Originally Posted by aydee
Pol, I think some things in this world just aren't fixable or have politically acceptable solutions.
You can't really fix insecurity, lack of maturity, lack of taste, listening skills or the lack of sheer playing skills.
Constant overplaying is a sure sign lack of maturity, listening skills, cluttered playing and sloppiness is lack of musicianship skills.
Sadly, this is my gut feeling. Yet he's so mature in the rest of his life ... his weak listening skills and overplaying are out of character. I think Meg has shown us that lack of playing skills is no barrier to being tight. You just need to know your limitations, but that means acknowledging them first ...
My guess is there's friction between the musical idealism of his youth and his current lack of time for private practice. So he always seems a bit anxious when he plays - trying to do the double somersault with triple pike as he expects of himself, but with nowhere near enough time to practice on what is one of his secondary instruments.
Last Thurs we had an unplugged practice (such a misnomer ... amplified acoustic instruments :) He's sitting near me on a box with castor wheels. His left foot was jiggling on one of the castors making a helluva racket to me, given that I'm playing brushes with just snare, djembe & cymbal. After a while I gently asked him to stop making the noise and he seemed surprised. He was so wound up that his busy mind was blocking his ears.
In another song he was to do a solo following on from another solo. The other player played a different solo to usual because he was on acoustic guitar ... Mr X leaps into his solo totally trampling the ending line of the previous solo - sort of like Bob's tractor.
In another, a highly ethereal tune, he chose a staccato voice which he plays out of time.
Last Thurs I suggested he play a washy, legato sound and he said no, it would be too muddy with the other instruments. This is after I'd sent around a copy of the tune we played a couple of weeks ago while he was on hols, where I dubbed an old ambient piece I did decades ago over the end passage ... and it (flukily) sounded spot on. I didn't say "We should do it like this", which would have been uncool, but "Hey, listen to how this turned out - amazed!" (which I was).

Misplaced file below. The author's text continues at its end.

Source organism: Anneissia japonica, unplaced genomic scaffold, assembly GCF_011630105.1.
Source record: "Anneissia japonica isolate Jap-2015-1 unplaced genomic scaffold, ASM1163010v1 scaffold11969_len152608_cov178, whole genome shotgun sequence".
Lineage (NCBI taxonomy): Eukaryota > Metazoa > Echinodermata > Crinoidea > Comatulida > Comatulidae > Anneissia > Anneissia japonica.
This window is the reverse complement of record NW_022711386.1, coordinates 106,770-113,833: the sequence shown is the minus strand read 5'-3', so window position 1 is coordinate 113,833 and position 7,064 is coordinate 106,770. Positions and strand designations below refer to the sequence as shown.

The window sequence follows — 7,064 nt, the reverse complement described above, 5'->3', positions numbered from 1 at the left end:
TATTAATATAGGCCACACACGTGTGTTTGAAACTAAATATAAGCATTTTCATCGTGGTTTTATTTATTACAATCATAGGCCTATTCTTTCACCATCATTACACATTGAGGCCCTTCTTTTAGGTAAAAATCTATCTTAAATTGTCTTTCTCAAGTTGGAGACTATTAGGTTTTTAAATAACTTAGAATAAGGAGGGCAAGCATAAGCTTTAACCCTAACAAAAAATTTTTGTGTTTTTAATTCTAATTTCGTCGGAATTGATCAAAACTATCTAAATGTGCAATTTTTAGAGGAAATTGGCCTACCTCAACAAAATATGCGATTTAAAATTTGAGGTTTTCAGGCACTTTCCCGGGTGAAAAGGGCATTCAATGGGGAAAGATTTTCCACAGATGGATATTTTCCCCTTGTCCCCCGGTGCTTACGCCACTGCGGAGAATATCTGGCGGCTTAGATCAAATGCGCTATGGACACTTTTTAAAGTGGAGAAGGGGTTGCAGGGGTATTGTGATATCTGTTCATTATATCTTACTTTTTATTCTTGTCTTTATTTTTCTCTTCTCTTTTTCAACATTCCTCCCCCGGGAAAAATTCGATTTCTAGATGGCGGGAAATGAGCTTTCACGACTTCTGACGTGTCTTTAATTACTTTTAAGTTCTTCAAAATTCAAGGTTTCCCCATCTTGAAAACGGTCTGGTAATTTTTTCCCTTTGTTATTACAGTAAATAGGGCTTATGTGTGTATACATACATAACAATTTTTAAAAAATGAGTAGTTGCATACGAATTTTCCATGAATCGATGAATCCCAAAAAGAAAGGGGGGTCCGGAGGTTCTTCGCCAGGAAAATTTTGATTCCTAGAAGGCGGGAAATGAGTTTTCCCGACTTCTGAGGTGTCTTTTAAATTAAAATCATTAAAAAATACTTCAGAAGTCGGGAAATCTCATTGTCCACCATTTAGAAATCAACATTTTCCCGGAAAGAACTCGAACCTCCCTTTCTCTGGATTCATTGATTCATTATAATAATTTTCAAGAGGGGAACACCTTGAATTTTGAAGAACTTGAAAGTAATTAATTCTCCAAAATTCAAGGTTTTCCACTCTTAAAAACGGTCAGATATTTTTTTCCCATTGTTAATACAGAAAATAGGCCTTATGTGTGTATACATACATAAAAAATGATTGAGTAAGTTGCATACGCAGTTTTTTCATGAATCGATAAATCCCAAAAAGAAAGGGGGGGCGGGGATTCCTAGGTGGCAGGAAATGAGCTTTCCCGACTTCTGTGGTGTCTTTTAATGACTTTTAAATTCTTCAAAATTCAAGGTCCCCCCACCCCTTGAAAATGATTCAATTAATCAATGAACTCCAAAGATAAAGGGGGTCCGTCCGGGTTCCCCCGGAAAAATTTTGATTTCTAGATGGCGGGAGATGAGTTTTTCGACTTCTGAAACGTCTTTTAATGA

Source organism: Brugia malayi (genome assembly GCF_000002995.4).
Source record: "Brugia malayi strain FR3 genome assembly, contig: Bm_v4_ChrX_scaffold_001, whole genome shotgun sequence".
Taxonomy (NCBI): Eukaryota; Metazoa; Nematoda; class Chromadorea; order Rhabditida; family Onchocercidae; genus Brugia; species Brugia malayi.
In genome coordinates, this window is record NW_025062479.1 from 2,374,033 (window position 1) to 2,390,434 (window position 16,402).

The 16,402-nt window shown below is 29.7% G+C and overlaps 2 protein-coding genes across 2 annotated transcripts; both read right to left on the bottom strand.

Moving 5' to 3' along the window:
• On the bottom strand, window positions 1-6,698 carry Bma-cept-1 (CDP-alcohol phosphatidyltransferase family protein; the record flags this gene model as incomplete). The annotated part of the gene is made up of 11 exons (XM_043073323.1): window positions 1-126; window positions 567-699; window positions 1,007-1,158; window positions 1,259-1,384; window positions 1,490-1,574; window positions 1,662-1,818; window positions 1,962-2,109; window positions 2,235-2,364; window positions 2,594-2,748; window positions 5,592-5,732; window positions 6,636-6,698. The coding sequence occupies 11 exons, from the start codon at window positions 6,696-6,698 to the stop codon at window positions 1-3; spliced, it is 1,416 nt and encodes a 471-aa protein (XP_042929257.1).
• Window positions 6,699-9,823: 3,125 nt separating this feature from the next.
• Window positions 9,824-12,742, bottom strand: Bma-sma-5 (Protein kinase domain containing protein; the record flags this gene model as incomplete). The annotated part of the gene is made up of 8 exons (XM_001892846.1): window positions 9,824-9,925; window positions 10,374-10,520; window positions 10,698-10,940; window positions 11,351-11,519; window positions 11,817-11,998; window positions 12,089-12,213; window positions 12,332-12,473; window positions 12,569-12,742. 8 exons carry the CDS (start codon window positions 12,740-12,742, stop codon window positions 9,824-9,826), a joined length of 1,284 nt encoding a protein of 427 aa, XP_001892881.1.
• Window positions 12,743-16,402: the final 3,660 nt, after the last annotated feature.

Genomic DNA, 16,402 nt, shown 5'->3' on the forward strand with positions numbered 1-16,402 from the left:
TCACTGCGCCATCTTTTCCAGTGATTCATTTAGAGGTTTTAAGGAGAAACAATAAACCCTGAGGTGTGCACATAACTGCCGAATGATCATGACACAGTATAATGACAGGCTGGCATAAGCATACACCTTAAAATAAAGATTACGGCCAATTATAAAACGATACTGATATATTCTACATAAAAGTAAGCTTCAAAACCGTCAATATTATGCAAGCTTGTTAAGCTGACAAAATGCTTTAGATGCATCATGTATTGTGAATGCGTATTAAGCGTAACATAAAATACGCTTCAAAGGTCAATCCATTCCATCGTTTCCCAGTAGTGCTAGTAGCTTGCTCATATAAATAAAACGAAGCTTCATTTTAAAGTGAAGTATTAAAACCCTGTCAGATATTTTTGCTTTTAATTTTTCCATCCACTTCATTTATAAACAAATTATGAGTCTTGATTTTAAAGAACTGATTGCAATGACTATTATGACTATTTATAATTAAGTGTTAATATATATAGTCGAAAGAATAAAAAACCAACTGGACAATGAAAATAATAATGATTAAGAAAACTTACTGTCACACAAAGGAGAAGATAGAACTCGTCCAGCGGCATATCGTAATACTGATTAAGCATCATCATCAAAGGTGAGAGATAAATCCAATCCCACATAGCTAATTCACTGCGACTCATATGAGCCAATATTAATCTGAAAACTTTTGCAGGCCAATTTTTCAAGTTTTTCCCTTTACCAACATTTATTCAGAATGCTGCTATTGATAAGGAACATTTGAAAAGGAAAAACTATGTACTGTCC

If I was in his shoes I would have gone "Cool! I'm stealing that!".
I have attached the ending of that version plus last week's one - in one 2-minute file - so you can see where I'm coming from (bear in mind that in the 2nd version I was using a 10" djembe as a faux timpani as opposed to my usual 12 x 5" tom haha).
I'm not crazy, am I?? The ambient sound in the first ending is about 100x better than the dinky harpsichord in the second ending, yes???
How do you get someone to listen? Maybe I should periodically send him John Cage compositions?
Will try to arrange band listening sessions for what it's worth. Andy - I'm not inclined to turn my old friend into compost with Bob's instrument of death ... yet :)
Sorry about the long rave but I need some objective ears to say, yes Polly you are not mad and your ears aren't playing tricks on you.
Originally Posted by aydee
Great story about 'overdoing it'...
Halfway through the recording of 'Thriller' the Sony Music execs realized they were sitting on a gold mine and started to ride Quincy Jones about the arrangements.
When one of them asked him why there was " all this empty space" in the opening groove of Billie Jean, Quincy replied " I'm leaving a little room for God" .
How's that for diplomacy?
Haha, nice, but it wouldn't wash in a band full of science-heads! Be nice if we had to ask him to play more notes. Closest we had was in '81 where we had a singer who wouldn't sing up and project, even though she had a fine voice, good pitching and her own special vibe.
Go figure(s) ...